This was the sticking point. Malcolm was a proud man; and the same fire of ambition burned in him as in Ragnvald. Ragnvald had seen it in him at their first meeting, forty years before; he knew, none better, the fire that burned in Malcolm’s belly. It was the same fire that had led him to betray his salt and take arms against a man whose bread he had eaten. Such men did not kneel easily, even with the threat of death in front of them; nor did they find it easy to live as dukes, when they had ruled as Kings. Who should know better than Ragnvald? Even a son as hostage gave no certainty with such a man; after all Malcolm had other sons, and grandsons too. Ragnvald had not had to sacrifice any sons on his way to the throne… but he knew that he would have done so, if necessary. His hostage ploy would not long deter Malcolm if the man retained the same will to power that he’d had in Birnam wood; or even the deep-seated rage he’d displayed at Arthur’s Seat. But Malcolm was, after all, an old man. Ragnvald watched his reaction carefully. If necessary, he could still choke on a fishbone in his soup.
“Kneel?” Malcolm said, as though the idea had never occurred to him.
“Yes, Malcolm. Kneel, here, now. Bend your stiff knees, and live.”
Malcolm clenched his teeth, and momentary defiance blazed in his eyes. For a long three seconds it seemed that he would tell Ragnvald where to stick his demands. Then, slowly, he crumbled. His gaze flicked aside from Ragnvald’s, and his shoulders slumped fractionally. A moment before, a king had stood before Ragnvald; defeated, perhaps, but still a king. Now a tired old man confronted one who had just achieved his life’s ambition. Ragnvald let out a covert sigh of relief. It had been a gamble, bringing Malcolm out in public like this; there had always been the chance of him making some dramatic last defiance, and guaranteeing a civil war in two or three years’ time, to avenge the old king. But the gamble had paid off; he could see it in Malcolm’s eyes, in his posture. He had broken Malcolm’s will to resist; and so Malcolm could be permitted to live – and Ragnvald would not have on his conscience the blood of a man whose bread he had eaten. A second man, he corrected himself; he had not literally eaten Macbeth’s bread, but that did not matter. He had owed Macbeth loyalty; and while he hadn’t himself wielded the sword that haggled Macbeth’s stubborn head off his powerful neck – that had been Malcolm’s right-hand man, MacDuff – he might as well have plunged a dagger into his kidney. In a way, he supposed it didn’t matter what he did to Malcolm; he was already damned, and adding another deadly betrayal could not condemn him further. But if it did not matter to the White Christ, still, it mattered to Ragnvald; and so he had contrived this public ordeal, to try to break Malcolm’s defiance and allow him, at least, to live.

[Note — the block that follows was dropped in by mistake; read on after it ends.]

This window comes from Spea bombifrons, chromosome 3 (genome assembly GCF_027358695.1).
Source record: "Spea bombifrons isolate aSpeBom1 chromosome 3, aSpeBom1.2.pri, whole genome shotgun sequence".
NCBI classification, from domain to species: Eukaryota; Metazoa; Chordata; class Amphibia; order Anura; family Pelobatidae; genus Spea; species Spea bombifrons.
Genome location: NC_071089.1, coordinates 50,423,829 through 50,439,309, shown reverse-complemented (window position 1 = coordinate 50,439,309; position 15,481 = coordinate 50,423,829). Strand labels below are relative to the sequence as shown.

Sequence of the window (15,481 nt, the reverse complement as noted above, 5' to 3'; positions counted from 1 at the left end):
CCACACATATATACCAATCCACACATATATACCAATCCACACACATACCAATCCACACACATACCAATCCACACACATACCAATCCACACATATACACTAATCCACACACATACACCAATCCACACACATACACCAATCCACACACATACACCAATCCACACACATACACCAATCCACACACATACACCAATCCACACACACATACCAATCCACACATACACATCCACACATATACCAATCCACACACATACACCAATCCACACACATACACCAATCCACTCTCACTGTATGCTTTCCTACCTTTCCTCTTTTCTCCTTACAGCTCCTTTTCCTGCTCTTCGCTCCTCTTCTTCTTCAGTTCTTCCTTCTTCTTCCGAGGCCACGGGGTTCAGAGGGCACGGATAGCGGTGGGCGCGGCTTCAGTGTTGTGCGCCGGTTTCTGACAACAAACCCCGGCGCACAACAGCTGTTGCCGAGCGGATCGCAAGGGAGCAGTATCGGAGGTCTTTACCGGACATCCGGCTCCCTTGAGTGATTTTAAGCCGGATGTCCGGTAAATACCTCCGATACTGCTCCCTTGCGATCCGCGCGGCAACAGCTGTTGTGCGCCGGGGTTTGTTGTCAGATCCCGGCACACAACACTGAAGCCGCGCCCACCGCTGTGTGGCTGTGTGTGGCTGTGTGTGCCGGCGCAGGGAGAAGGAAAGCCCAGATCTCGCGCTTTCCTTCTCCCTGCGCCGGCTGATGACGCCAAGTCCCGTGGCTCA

“I made you Earl of Fife,” Malcolm said, almost pleading. It could have been a prelude to refusing; but Ragnvald could see the struggle within him, the will to live against the reluctance to admit defeat and to make a show of submission. Malcolm needed a little more time, that was all; and Ragnvald had it to give.
“And I gave you Macbeth,” he replied coolly. “Value for value, and nothing owed.”
“I made you Duke of Lothian!”
“A form of words to spite the English, when they took Teviotdale. Not an acre of land did you add to the title; it was worth its weight in silver, and its worth in silver you received in return.”
Malcolm clenched his teeth in despair; but his protests had not been serious attempts to make Ragnvald change his mind, only the useless anger of a man betrayed. Slowly, so slowly that you could almost hear the internal struggle as the desire for life overcame pride, Malcolm knelt, and bent his head. “I -” he had to clear his throat twice before he could get the words out. “I renounce the crown of Scotland,” he said, not loudly, but clearly enough to carry across the hushed courtyard.
“Very well,” Ragnvald said. There was no need to drag out the humiliation; the point was made, and Malcolm would survive. “Rise then, Duke of Albany.” Malcolm got to his feet, slowly, looking dazed and surprised to be alive.
Ragnvald had been too concerned with Malcolm’s life to think much about his victory; but now triumph rose in him like heady wine. He threw his shoulders back, looking over the courtyard – his courtyard – filled with his loyal soldiers and with the peerage of Scotland. “Malcolm has renounced the throne,” he said ringingly; “and I, Ragnvald son of Thorvald, am King of Scots!”
The drums began again, but they were drowned out by the cheering, as his people released the tension of the drawn-out confrontation with Malcolm. “Ragnvald! Ragnvald!” someone shouted, and everyone took it up; then swords began beating against shields, and thought became impossible in the driving, hammering noise. Ragnvald stood in its center and gloried. King of Scots! He, a common soldier of Harald’s levy, a man who’d had to borrow a mail coat because he couldn’t afford his own – King of Scots! He’d had triumphs before, when Malcolm named him Earl, when his son Edward was born, when he first lay with a woman; this beat them all.
“Hail, Ragnvald! King of Scots!“